Feldenkrais’s movement lessons have taught me that ANY learning expands our networking so that we will always have choice when we encounter new challenges. Not all information is equally valuable in every situation, but the more experiences we can acquire and reflect on with awareness, the more chance we have of having exactly what we need in the long-run when the right challenge arises.

I use these two learning-environment scenarios to help students, teachers, and arts professionals think about the impact of just a few words of dogma and the disadvantages of corrective teaching:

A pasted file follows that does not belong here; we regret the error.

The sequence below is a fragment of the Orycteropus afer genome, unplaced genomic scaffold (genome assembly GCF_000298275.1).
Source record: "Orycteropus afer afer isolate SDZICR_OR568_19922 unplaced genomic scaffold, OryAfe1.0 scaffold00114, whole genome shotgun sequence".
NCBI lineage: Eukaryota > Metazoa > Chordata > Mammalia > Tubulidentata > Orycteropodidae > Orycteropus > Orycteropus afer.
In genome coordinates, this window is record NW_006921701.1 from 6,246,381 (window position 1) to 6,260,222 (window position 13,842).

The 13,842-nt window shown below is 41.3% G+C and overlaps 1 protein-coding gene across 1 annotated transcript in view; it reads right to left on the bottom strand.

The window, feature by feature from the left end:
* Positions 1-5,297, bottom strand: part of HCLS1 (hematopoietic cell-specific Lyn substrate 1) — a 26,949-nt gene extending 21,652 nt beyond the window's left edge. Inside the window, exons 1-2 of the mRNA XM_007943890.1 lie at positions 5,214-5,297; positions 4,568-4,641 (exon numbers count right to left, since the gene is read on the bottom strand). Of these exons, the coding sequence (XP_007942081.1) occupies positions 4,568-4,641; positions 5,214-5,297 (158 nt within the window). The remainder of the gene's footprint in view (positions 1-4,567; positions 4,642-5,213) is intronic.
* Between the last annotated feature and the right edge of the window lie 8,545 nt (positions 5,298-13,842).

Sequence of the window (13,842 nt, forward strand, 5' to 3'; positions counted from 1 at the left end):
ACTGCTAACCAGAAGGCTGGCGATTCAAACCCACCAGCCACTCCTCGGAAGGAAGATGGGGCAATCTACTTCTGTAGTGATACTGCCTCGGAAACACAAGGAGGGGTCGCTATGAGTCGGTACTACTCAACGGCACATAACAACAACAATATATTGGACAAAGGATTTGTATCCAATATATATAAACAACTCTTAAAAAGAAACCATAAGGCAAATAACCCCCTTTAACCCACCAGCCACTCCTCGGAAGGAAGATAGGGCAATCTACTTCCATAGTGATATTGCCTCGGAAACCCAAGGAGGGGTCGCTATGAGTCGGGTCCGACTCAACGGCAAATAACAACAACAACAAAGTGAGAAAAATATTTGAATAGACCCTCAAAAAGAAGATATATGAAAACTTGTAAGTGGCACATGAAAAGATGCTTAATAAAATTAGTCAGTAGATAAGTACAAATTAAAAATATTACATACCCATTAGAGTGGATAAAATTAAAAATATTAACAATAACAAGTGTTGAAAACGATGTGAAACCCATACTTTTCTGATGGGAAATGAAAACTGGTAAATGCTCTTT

In the first scenario, you have just moved into an apartment in a new city. You are eager to get to know your way around and all that it has to offer. You try a different route to work each day – you take the bus one day, you choose a subway stop a couple of blocks away, you take a cab, or you walk different parts of the route. You explore different neighborhoods when you go out to eat, and you go to the market several blocks away for mundane items just to see what other options are available to you. You allow yourself to “get lost” and find your way back many times. Pretty soon you have a solid map of the city inside your head, so that when your regular subway line is shut down, you know the next fastest way home from work. When you need a specialty item that your regular market doesn’t carry, you know that you can reroute to a nearby neighborhood to pick it up. When you have a couple of hours of free time to enjoy yourself between appointments, you know a museum and a good coffee shop in the vicinity to make the most efficient and pleasurable use of your time. As you try new things, literally explore new avenues, you gain freedom and confidence.